One thing I remember is that even though we were new, the wedding photography work came flooding in, mostly from referrals due to our professionalism on the day, another big lesson learned.
I remember attending a huge wedding fair at a well known racecourse in Surrey in order to drum up new business. The minute we walked into the “arena” we were all staggered, overwhelmed and highly intimidated by the sheer number of professionals in attendance.
There were some stunning prints on display, some as big as the walls. Each table was set up beautifully with an array of albums, flowers, colours, drapes and even some models to help out.
Our first reaction was to “get out of dodge” but then we decided to just do it. All we had was an old wallpapering easel with a nice velvet cloth draped over it. Just two albums on display, one showing our full wedding photography from start to finish, the other with a selection of shots from a range of previous weddings, and a small bouquet of flowers.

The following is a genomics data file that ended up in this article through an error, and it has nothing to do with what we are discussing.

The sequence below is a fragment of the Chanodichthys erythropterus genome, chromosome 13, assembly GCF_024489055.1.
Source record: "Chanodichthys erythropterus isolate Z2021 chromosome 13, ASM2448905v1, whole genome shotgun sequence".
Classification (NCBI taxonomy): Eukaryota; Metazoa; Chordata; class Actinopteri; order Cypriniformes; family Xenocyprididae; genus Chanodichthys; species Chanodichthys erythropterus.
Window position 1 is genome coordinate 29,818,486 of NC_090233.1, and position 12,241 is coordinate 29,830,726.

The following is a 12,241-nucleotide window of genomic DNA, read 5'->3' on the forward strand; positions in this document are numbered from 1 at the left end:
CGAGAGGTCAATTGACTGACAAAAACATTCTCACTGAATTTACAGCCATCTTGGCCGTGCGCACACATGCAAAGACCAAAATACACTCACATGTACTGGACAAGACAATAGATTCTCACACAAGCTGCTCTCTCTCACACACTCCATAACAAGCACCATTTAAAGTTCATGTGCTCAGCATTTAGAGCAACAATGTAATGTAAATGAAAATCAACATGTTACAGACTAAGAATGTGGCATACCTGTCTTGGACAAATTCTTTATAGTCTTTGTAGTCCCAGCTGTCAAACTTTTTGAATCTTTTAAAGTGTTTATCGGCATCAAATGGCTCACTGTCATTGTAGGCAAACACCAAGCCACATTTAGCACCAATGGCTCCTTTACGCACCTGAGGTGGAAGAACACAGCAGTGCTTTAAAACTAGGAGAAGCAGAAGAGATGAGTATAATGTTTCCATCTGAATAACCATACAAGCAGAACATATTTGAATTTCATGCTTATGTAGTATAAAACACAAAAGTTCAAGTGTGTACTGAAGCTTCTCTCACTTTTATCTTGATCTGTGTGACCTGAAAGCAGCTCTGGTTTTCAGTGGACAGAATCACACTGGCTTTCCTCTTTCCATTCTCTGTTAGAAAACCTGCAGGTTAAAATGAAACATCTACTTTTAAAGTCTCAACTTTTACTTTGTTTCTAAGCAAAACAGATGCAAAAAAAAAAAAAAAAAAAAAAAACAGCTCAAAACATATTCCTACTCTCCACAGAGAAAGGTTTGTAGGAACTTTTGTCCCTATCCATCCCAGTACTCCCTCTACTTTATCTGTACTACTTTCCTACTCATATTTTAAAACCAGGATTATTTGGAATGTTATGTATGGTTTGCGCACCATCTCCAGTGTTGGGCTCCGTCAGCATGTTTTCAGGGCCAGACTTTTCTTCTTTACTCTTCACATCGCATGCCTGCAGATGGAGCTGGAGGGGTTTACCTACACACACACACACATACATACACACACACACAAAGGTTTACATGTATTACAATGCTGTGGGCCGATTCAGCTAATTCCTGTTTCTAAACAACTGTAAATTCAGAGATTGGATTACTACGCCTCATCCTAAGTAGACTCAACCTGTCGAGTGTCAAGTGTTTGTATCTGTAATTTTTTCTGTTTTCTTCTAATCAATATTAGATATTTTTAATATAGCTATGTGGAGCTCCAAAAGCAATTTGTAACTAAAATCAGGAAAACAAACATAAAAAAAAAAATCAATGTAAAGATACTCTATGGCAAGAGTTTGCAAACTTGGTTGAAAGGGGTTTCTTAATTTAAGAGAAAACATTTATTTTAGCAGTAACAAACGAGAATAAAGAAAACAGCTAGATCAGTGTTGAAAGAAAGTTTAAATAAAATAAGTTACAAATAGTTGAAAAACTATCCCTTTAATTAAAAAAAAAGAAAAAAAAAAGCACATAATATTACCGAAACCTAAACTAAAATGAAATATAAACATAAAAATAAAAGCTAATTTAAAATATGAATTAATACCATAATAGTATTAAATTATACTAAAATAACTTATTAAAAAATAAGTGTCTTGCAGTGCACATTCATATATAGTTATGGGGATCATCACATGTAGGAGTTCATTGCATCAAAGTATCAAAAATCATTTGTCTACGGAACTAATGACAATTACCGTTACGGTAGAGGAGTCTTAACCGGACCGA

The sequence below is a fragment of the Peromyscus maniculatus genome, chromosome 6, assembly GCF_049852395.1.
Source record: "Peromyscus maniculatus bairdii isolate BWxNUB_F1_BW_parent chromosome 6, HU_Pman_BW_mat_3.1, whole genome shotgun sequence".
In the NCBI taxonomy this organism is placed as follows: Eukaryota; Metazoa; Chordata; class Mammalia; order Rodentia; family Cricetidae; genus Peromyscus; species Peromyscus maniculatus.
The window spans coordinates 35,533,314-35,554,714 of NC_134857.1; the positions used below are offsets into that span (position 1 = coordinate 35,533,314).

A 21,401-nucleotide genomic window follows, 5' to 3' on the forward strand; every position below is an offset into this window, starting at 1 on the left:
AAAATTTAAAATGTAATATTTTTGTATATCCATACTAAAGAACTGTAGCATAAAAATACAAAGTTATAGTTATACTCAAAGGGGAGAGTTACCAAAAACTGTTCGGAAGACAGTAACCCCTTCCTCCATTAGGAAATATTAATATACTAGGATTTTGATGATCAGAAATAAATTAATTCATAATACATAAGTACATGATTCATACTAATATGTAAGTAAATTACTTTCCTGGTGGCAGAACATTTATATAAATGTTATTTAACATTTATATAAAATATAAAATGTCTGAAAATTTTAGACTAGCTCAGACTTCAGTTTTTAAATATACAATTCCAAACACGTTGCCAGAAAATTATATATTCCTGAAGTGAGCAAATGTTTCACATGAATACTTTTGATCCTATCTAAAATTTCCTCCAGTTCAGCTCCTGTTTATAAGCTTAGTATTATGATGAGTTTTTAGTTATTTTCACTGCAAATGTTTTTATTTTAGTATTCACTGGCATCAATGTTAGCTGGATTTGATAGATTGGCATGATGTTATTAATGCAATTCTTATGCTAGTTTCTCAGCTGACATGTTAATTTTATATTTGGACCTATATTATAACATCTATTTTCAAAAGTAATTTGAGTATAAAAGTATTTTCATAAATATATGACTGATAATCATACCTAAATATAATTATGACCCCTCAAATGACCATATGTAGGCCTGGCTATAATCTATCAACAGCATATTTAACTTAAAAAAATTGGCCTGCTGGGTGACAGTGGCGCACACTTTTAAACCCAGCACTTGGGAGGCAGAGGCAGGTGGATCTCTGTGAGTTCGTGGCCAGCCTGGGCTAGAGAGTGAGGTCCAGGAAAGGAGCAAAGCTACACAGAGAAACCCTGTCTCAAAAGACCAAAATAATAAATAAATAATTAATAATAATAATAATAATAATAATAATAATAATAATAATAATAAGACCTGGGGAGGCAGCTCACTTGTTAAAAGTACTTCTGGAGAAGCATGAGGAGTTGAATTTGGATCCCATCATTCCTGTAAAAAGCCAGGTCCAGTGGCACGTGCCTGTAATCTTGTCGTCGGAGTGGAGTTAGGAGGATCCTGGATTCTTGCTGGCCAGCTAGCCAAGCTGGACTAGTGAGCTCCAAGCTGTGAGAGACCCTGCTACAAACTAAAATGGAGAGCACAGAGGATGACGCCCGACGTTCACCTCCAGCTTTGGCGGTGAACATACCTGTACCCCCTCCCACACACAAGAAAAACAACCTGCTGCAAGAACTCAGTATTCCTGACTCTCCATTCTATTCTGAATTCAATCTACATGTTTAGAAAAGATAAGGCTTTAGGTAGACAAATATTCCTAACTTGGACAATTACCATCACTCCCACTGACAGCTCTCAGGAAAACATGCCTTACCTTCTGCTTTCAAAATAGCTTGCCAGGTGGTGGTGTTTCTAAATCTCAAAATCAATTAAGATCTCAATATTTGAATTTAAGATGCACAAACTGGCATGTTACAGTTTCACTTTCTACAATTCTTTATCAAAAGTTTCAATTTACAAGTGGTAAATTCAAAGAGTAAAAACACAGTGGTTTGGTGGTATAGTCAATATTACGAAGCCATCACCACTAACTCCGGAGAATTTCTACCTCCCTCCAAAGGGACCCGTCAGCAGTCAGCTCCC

As the doors opened and visitors started pouring in, one of us immediately stood right at the entrance, welcoming people with a big smile and ushering them in the direction of our small, friendly and humble stall.
We were inundated and received many enquiries, so much so that at the end, one of the other wedding photographers asked how we did it; we appeared to be the busiest there!
Where is this going you may ask? Well, no matter what experience you have, no matter how small your portfolio, nine times out of ten, even today, a couple will book you based on your attitude, courtesy and professionalism.